Since 2010, high-intensity fires have burned more than 5 million acres of forest lands across the western and central United States.
On the heels of the Wallow Fire, which burned nearly 539,000 acres in four days and was the largest forest fire in state history, representatives of The Nature Conservancy’s Arizona chapter are making efforts to protect forest habitats from wildfires before it’s too late.
“The images are still in my mind from [the Wallow Fire],” said Patrick Graham, Nature Conservancy state director for Arizona. “I couldn’t help thinking that this was an issue The Nature Conservancy could try to solve.”
To fight back against intense wildfires, the organization is collaborating with conservation partners, the private sector and government agencies to implement innovative new programs – beginning with the Four Forest Restoration Initiative, the largest forest thinning program in the history of the U.S. Forest Service and one that Nature Conservancy officials say could be used to prevent severe fires in dry forests across the western U.S.
What is forest thinning?
When many of us think about forest thinning, our minds conjure up images of activists chaining themselves to tree trunks to stop the clear-cutting measures that were prevalent in decades past. But that’s not what we’re talking about here, Nature Conservancy officials say.
“Nobody wants to clear-cut the forests,” said Ann Hurley Barker, director of marketing and communications for The Nature Conservancy of Arizona. “But there is a way to thin the forest that is healthy for the habitat, healthy for the forest and protects the forest from catastrophic fire.”
So, what good does thinning do? To put it simply, when a fire moves through an overcrowded forest, in which trees are spaced very close together, small diameter trees act as kindling to fuel the blaze and as veritable ladders that allow the flames to move up into the forest canopy, causing widespread devastation that can decimate thousands of acres at a time.
“Fire is a natural part of our forests and an important part of our forests,” Graham said. “What we need to do is thin out small trees and leave bigger trees to grow stronger.”
Through the Four Forest Restoration Initiative, the organization and its partners plan to thin trees on nearly 300,000 acres in Arizona over the next decade, totalling 1 million acres in all. Through innovative uses of technology, such as in-cab GPS, infrared detectors and real-time tracking using iPads, woodcutters will carry out 40 distinct prescriptions for forest thinning – depending on surrounding landscapes and wildlife habitat.
“The woodcutters of the future aren’t clearing the forest, they’re creating it. They’re really the artists of the future forest,” Graham told Earth911. “Every decision they make about what tree to cut and what to leave is something we’ll be living with for the next 50 years.”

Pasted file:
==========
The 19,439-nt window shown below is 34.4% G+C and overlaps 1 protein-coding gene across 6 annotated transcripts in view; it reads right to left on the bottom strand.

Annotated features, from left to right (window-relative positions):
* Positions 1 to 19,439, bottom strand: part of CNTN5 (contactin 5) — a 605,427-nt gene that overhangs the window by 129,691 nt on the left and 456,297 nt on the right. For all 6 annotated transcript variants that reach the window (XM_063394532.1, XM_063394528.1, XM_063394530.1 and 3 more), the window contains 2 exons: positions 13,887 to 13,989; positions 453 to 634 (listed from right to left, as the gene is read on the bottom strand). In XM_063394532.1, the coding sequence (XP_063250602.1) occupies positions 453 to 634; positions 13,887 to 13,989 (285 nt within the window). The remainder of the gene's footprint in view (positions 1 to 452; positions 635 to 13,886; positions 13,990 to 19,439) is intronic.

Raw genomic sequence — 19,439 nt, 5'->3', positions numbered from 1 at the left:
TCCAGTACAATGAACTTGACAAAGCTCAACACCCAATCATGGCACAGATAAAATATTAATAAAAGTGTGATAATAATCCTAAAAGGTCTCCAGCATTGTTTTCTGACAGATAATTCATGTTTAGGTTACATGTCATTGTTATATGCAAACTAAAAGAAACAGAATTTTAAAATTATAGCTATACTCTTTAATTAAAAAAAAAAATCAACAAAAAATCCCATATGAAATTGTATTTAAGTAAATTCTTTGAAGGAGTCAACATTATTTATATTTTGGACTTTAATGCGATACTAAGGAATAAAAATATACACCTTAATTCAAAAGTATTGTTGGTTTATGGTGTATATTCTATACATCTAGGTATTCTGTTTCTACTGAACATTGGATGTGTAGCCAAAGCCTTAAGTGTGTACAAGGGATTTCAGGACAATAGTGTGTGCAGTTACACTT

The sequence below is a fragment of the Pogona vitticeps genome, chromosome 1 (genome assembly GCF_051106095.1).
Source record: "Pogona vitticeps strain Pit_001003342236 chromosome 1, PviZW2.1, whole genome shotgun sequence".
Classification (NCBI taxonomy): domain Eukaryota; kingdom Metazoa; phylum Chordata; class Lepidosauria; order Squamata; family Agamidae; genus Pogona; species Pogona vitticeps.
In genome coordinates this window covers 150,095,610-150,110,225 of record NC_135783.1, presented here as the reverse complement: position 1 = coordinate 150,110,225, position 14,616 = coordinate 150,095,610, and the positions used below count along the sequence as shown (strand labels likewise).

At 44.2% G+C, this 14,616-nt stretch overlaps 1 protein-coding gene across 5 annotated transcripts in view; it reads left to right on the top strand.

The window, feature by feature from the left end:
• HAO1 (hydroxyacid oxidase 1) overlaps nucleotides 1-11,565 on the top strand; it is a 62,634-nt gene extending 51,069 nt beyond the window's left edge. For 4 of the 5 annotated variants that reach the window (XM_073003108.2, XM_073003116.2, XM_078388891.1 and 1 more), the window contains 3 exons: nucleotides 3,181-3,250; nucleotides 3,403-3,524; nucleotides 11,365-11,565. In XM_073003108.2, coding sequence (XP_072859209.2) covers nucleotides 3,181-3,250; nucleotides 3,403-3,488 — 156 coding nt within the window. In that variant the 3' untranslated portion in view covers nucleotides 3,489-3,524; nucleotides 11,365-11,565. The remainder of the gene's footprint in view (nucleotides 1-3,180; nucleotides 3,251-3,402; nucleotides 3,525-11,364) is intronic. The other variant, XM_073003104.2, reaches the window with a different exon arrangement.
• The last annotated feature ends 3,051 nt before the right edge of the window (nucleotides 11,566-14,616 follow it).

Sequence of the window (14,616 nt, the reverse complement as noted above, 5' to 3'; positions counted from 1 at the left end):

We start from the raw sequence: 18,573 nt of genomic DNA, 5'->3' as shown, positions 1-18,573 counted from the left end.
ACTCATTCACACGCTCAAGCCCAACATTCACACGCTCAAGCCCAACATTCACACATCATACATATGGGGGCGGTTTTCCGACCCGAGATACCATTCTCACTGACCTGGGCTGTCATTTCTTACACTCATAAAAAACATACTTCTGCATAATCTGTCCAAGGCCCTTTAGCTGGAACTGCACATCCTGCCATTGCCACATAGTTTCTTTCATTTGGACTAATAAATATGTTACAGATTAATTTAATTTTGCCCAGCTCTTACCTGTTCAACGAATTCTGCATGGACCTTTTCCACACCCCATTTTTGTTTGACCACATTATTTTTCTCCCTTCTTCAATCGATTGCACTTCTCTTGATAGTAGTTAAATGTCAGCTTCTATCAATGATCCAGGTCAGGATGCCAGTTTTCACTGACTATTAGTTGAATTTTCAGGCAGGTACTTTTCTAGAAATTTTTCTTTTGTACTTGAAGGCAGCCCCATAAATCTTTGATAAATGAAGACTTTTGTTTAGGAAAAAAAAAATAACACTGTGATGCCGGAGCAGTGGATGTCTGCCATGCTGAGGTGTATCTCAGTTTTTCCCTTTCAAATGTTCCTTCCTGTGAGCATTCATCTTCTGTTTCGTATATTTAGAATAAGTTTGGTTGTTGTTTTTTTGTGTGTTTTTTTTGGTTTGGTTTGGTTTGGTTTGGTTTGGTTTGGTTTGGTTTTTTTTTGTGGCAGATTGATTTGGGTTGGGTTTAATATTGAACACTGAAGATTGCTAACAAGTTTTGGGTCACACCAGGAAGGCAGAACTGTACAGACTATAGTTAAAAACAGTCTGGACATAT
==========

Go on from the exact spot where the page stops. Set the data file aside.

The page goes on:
Reusing all that wood
“In the ’80s and ’90s, forests were managed for timber,” Graham said. “Woodcutters went in, took out all the big trees and what was left was burned. What was once piled up and burned needs to be made into wood products.”
Through partnerships with local businesses, small diameter trees like those being thinned as part of the new model are reused for loads of useful applications, including furniture and housewares, fencing, cabinetry, pallets and even prefabricated homes and bridges.
Thinned trees are also used to create oriented strand board (OSB), a popular building material that is also used for furniture and other applications. Wood pieces that are too damaged to reuse for these purposes are made into mulch, sawdust and pellets for wood-burning stoves.
“With conservation, you often hear ‘use less'; use less water or use less energy,” Graham said. “But in this case we want people to use more. Buy these products and support these businesses.”
What forest fires mean to you
In addition to destroying thousands of acres of trees and wildlife habitat, high-intensity forest fires also threaten water availability in the western U.S. through erosion, water quality degradation and loss of retention in the water table – making this a problem for greenies and non-greenies alike.
“We all have a stake in the future of our forests, but not everybody recognizes it,” Graham said. “So, we help people understand the importance of that, but it’s not enough just to create a sense of urgency. We want people to feel an understanding of what needs to be done, and provide them with an opportunity to learn.”
To help educate locals and inspire them to take action, The Nature Conservancy launched its Restoring Arizona’s Forests art gallery last week at 7056 E. Main Street in Scottsdale, Ariz. The exhibit will run from Jan. 16 to May 15 and features local artists’ interpretations of forest health through photography, painting and sculpture.
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